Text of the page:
Water systemic research
The systemic management of water resources in a mountain environment,
Master's degree thesis in Systemic Design by Carraro Francesca
Having reached the end of my university course of specialization in Systemic Design at the Polytechnic of Turin, I decided to identify a project that could combine my working skills with one of my greatest passions, namely nature and its elements.
The project of this thesis stems from the need to identify a system designed for the management of water resources on the campus of the Monviso Institute, created to be tested by the public, by the research center and born from the need for the development of a new environmental activism, based on consciousness and awareness. The model wants to be conceived as replicable also in other realities, bringing environmental, economic and social benefits.
The project was born thanks to a holistic approach and a systemic design methodology, able to take into consideration all the design details, paying attention to the use of local and recyclable materials, as well as to the creation of value thanks to the interconnections between the designed elements.
After an initial phase of analysis and holistic survey of the campus, an extensive research was carried out on usable technologies, accompanied by a systemic design phase of the same. Thanks to a holistic perspective, the project outlines a water system capable of optimizing the use of drinking water and preserving the ecosystem in which it is inserted through the use of natural technologies designed with an integrated approach capable of exploiting the purification capacities of nature and relating local actors, traditions and materials.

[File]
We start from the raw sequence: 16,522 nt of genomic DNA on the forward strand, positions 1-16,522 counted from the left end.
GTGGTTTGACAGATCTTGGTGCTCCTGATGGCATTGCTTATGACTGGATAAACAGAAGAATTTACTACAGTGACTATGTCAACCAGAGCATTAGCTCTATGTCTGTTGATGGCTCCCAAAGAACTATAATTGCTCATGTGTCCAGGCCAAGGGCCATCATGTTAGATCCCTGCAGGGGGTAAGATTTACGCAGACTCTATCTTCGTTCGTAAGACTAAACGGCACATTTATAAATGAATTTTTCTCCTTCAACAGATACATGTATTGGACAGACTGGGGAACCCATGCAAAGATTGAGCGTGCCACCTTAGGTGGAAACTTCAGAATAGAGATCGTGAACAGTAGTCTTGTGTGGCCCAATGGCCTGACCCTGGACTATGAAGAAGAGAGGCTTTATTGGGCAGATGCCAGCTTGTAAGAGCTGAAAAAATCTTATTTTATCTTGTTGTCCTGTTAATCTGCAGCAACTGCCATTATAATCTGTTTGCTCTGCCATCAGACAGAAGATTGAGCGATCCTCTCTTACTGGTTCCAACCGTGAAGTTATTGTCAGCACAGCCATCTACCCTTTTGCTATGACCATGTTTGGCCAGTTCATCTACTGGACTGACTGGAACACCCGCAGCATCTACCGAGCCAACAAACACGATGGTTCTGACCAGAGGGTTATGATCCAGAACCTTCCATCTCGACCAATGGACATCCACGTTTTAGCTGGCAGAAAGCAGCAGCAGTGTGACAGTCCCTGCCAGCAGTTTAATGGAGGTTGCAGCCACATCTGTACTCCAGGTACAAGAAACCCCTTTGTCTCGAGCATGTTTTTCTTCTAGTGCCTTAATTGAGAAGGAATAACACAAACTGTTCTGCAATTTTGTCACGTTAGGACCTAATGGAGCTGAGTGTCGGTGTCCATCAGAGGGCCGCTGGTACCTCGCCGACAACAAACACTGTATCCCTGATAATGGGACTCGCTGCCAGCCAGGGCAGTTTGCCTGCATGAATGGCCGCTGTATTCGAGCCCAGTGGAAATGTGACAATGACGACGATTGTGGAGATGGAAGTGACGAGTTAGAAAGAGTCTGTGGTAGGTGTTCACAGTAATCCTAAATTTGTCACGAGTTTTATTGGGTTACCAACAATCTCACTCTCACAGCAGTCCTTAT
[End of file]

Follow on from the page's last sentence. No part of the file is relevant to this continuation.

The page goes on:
Each element has been studied in detail about its functionality and interaction with the entire integrated system, generating a network of connections and practices aimed at the correct use of the water resource and preservation of the related ecosystem services.
What turns out to be the constant necessary for the replicability of the project is certainly the awareness of the resource that is studied in this paper. In fact, water must be perceived as an integral part of the ecosystem, a natural resource and a social and economic asset, no longer as a detached and separate element. It is important to understand its qualitative and quantitative aspects through monitoring actions, improving the efficiency of its use, applying responsible conservation and minimizing the waste related to it, without neglecting the correct use of the landscape and the soil, equally important aspects capable of playing a decisive role in the management and abatement of pollution and eutrophication of soil and water. The integrated management of water resources should take on a level of worldwide acceptance, thus leading us to start from small local realities following the famous motto quoted by René Dubós: “Think globally, act locally”. Starting from the Monviso Institute, the aim is to spread awareness of the urgency of a virtuous change towards a responsible and systemic relationship between man and natural resources, a pillar of sustainable and permanent social and economic development.
The water problem
The progressive water scarcity worldwide raises issues related to the appropriate use of the resource and its close correlation with the mountain areas, the main suppliers of water also for the rest of urban areas, paying particular attention to the need for responsible and conscious management .
In fact, it is necessary to consider the good governance of water in the mountains not only as a fundamental pillar for environmental protection and sustainability in the use of natural resources, but also as a decisive element for social, health, economic and productive well-being, determining factors for the sustainable development of a nation and the quality of life of its population in the long term.
The project at the MVI
The designed system includes:
- Circular reuse system of water resources in the home
- Collection tanks for rainwater and reuse of gray water
- Flowform sculptures for the remineralization of water
- Biolago as an important source of water finding and safeguarding alpine biodiversity
- Constructed wetland system for waste water from septic tanks for gray water
- Purification filter made with local material
- Garage design and external service
- Green areas such as strong circular reuse and removal of harmful insects
- Workshop for the creation of personal care and house tools made with materials from the campus, at km 0 and natural.